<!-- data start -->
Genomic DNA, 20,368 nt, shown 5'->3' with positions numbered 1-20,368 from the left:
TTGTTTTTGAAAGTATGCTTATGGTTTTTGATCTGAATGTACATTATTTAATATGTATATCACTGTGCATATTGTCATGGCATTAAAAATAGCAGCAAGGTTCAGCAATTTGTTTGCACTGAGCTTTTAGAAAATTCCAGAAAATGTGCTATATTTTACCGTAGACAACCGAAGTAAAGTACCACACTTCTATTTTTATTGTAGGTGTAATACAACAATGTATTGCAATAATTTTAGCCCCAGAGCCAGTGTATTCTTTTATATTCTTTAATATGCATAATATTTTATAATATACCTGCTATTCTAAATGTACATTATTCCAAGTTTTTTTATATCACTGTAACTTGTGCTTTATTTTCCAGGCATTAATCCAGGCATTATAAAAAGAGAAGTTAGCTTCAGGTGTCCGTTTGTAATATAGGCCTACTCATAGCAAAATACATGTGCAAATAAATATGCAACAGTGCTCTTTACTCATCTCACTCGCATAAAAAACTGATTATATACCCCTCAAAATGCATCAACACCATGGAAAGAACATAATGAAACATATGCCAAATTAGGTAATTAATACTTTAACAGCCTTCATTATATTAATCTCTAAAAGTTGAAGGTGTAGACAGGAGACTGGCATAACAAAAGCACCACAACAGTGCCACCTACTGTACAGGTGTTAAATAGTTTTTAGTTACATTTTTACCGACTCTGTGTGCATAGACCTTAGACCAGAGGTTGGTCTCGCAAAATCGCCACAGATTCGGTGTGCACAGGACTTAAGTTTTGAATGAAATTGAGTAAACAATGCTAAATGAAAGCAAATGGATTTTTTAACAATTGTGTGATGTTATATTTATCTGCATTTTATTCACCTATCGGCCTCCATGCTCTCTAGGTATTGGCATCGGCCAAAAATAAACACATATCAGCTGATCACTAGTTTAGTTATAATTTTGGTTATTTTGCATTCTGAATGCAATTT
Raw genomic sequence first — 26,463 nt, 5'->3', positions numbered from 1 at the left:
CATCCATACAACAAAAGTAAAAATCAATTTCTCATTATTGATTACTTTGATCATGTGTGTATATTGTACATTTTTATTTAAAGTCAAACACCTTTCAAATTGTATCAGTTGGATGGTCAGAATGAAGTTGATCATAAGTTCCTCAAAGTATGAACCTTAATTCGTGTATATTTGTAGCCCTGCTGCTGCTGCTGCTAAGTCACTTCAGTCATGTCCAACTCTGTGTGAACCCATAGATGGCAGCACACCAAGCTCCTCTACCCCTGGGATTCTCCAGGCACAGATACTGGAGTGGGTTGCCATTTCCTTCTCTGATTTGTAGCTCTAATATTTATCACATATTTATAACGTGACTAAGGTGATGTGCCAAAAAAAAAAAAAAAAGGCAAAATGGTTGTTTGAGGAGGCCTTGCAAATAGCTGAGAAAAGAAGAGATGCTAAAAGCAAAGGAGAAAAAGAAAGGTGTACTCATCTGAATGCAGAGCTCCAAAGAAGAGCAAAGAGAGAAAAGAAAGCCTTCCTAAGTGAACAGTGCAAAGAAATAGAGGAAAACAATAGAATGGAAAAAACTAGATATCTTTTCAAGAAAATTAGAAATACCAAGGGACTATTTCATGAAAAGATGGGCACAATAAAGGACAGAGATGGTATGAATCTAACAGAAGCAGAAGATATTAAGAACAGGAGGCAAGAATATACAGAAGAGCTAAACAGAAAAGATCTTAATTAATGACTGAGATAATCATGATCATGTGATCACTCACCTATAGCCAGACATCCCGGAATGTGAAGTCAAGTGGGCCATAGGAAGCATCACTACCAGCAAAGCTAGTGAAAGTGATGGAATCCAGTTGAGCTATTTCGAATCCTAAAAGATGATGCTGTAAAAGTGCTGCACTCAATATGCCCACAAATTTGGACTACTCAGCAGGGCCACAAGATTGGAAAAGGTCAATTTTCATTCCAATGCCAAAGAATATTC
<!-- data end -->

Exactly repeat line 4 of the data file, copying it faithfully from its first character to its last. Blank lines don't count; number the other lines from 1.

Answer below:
CATCCATACAACAAAAGTAAAAATCAATTTCTCATTATTGATTACTTTGATCATGTGTGTATATTGTACATTTTTATTTAAAGTCAAACACCTTTCAAATTGTATCAGTTGGATGGTCAGAATGAAGTTGATCATAAGTTCCTCAAAGTATGAACCTTAATTCGTGTATATTTGTAGCCCTGCTGCTGCTGCTGCTAAGTCACTTCAGTCATGTCCAACTCTGTGTGAACCCATAGATGGCAGCACACCAAGCTCCTCTACCCCTGGGATTCTCCAGGCACAGATACTGGAGTGGGTTGCCATTTCCTTCTCTGATTTGTAGCTCTAATATTTATCACATATTTATAACGTGACTAAGGTGATGTGCCAAAAAAAAAAAAAAAAGGCAAAATGGTTGTTTGAGGAGGCCTTGCAAATAGCTGAGAAAAGAAGAGATGCTAAAAGCAAAGGAGAAAAAGAAAGGTGTACTCATCTGAATGCAGAGCTCCAAAGAAGAGCAAAGAGAGAAAAGAAAGCCTTCCTAAGTGAACAGTGCAAAGAAATAGAGGAAAACAATAGAATGGAAAAAACTAGATATCTTTTCAAGAAAATTAGAAATACCAAGGGACTATTTCATGAAAAGATGGGCACAATAAAGGACAGAGATGGTATGAATCTAACAGAAGCAGAAGATATTAAGAACAGGAGGCAAGAATATACAGAAGAGCTAAACAGAAAAGATCTTAATTAATGACTGAGATAATCATGATCATGTGATCACTCACCTATAGCCAGACATCCCGGAATGTGAAGTCAAGTGGGCCATAGGAAGCATCACTACCAGCAAAGCTAGTGAAAGTGATGGAATCCAGTTGAGCTATTTCGAATCCTAAAAGATGATGCTGTAAAAGTGCTGCACTCAATATGCCCACAAATTTGGACTACTCAGCAGGGCCACAAGATTGGAAAAGGTCAATTTTCATTCCAATGCCAAAGAATATTC